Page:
Have we really got to the point where the safety of a Manchester United player and his family have been threatened in their home? In the same week in which a teammate’s own personal tragedy ought to have put sporting results and performances into their correct context? Apparently, this is exactly the point we find ourselves at.
Just days after the awful news that Cristiano Ronaldo and his partner Georgina Rodriguez had lost one of their baby twins, Harry Maguire was faced with the reality of police officers with sniffer dogs in his home after the United captain had received a bomb threat.
The right-minded portion of the football community has rallied around Maguire, with United’s interim boss Ralf Rangnick saying on Friday morning: “It’s another bad sign of the crazy world we're living in, I feel sorry for Harry he had that terrible experience.
“He knows everyone is behind him, the club, his teammates. It's sad enough that crazy things like that happen.”
It goes without saying that nothing Maguire does or doesn’t do should result in such a terrifying experience, let alone the psychological damage it might well have done to the club captain’s fiancée and children. But how on earth has it come to this?
Sure, Maguire has been disappointing on the field this season. Indeed, for a large percentage of United fans he has become the poster boy for the club’s failures as they have bounced from one crisis to the next, first under Ole Gunnar Solskjaer and then after the arrival of Rangnick, with #MaguireOut becoming the social media staple following United defeats now that the Norwegian is out of the picture.
But new boss Erik ten Hag is walking into an absolute storm when it comes to Maguire this summer. And among the seemingly endless list of issues that the Dutchman will be tasked with addressing, the status of the England centre-back is fast becoming the most pressing of the lot.
Maguire has been the lightning rod for most of the campaign. Some fans claim he plays better for England than for his club, there are accusations of poor leadership, bad positioning and a shortage of the necessary speed. For others, his lack of command in the dressing room is cited as a problem, with an inability to make senior players such as Cristiano Ronaldo and Paul Pogba sit up and listen being a black mark against his name. To some, there is an English bias on display at Premier League clubs which is exemplified by Maguire’s almost ever-present status in the starting line-up.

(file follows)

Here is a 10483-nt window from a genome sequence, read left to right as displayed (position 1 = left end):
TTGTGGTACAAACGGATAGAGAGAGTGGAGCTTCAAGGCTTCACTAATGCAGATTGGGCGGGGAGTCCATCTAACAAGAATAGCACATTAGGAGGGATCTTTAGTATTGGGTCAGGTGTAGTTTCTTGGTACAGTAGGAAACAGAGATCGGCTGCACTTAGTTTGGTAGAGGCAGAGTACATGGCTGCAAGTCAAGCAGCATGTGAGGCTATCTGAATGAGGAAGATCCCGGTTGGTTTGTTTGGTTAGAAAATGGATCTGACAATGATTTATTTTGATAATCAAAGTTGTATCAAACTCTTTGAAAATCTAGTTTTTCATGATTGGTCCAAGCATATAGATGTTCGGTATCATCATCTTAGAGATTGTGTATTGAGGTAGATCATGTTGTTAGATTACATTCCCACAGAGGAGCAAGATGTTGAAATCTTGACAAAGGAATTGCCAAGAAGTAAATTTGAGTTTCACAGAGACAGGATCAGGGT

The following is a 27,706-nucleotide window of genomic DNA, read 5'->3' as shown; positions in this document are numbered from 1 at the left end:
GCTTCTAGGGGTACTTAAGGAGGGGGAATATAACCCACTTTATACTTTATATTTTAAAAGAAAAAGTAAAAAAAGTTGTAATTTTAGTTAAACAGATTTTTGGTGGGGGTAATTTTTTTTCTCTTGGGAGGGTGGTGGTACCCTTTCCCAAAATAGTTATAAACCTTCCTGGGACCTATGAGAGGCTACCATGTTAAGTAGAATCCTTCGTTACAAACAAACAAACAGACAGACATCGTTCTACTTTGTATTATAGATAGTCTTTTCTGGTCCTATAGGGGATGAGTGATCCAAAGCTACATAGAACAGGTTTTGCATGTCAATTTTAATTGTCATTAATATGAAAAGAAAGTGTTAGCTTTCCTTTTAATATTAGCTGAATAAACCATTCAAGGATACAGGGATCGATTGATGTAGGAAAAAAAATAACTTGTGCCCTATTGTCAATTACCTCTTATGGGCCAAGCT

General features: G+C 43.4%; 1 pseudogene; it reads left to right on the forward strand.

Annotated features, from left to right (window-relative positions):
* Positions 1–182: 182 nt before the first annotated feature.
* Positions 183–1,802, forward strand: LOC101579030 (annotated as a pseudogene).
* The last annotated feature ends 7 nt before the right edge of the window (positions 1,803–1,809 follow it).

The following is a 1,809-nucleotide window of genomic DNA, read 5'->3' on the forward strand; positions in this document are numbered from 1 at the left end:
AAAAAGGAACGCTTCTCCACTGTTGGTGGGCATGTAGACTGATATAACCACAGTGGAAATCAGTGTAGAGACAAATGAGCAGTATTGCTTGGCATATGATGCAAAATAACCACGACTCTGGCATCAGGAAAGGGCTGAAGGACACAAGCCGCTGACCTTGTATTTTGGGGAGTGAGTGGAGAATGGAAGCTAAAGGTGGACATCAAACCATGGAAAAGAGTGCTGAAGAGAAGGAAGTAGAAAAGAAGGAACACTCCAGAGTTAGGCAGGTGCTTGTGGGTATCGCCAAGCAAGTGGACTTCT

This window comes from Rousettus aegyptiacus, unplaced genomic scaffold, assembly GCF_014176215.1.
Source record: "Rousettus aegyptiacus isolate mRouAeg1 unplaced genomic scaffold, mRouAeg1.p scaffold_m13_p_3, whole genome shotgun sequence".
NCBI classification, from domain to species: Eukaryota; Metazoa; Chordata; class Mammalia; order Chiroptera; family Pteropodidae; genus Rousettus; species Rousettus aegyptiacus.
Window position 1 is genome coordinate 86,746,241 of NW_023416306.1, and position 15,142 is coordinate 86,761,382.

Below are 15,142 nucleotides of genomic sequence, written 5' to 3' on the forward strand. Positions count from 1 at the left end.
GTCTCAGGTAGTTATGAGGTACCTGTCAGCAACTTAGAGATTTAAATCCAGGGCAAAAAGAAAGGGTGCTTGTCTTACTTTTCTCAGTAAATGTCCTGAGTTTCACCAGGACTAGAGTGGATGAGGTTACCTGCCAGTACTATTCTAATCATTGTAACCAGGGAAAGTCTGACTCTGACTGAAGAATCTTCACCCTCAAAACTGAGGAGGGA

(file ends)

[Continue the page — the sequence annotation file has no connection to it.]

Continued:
His £80 million transfer fee has also been a stick to beat the former Leicester City and Hull City defender with over the past three years, but transfer obsessives who fixate on fees and comparative value have no place in the argument over what United should or shouldn’t be doing with Maguire. It isn’t their money.
While anything from some to all of the assessments on his form and position within the club might carry some truth, it is worth remembering that United conceded nine goals in their last four Premier League games of 2020-21 – three of them at Old Trafford – when Maguire was missing with the ankle injury which also ruled him out of participation in the Europa League final against Villarreal. Even after that penalty defeat there were widespread claims that United had missed their captain. Maguire is by no means the only person to blame for the Red Devils’ ills over recent seasons, and there is every chance that he is left out against Arsenal this weekend and United still get stuffed. Then what?
Yet Ten Hag does have a call to make here. He needs to overhaul his squad, identify players who deserve to be a part of the Manchester United of the future whether they already train at Carrington or currently ply their trades elsewhere, and all the while be plotting a vision for the years to come.
Does Maguire really deserve to be leading that? Or even be a part of it? And how much does his current position as club captain, handed to him by Solskjaer less than six months into his United career, carry any weight.
The truth is that Ten Hag should be questioning the captaincy just as seriously as he is scrutinising every other area of the Manchester United setup. Now is a time when nothing should be off the table, and it may even be to Maguire’s benefit to be taken out of the spotlight and handed a rank-and-file position in the squad under a new captain. Maybe even a fresh start somewhere else would be the tonic.
Ten Hag needs to set the direction of the club from top to bottom, so the identity of a leadership group is of paramount importance, and that might well mean taking the captaincy from Maguire.
But neither can the club be seen as bowing down to mob rule and despicable threats to life.
A transition of captaincy would always have had to be done sensitively, but now more than ever there will need to be a careful and deliberate plan to move things along if indeed Ten Hag wants somebody else to have the armband.
In the meantime, those ‘fans’ who think it’s fine for Maguire and his family to be threatened deserve to have an even worse captain and a terrible team rolled out each week and then see how they like it. Better still, go find a different club.
*18+ | BeGambleAware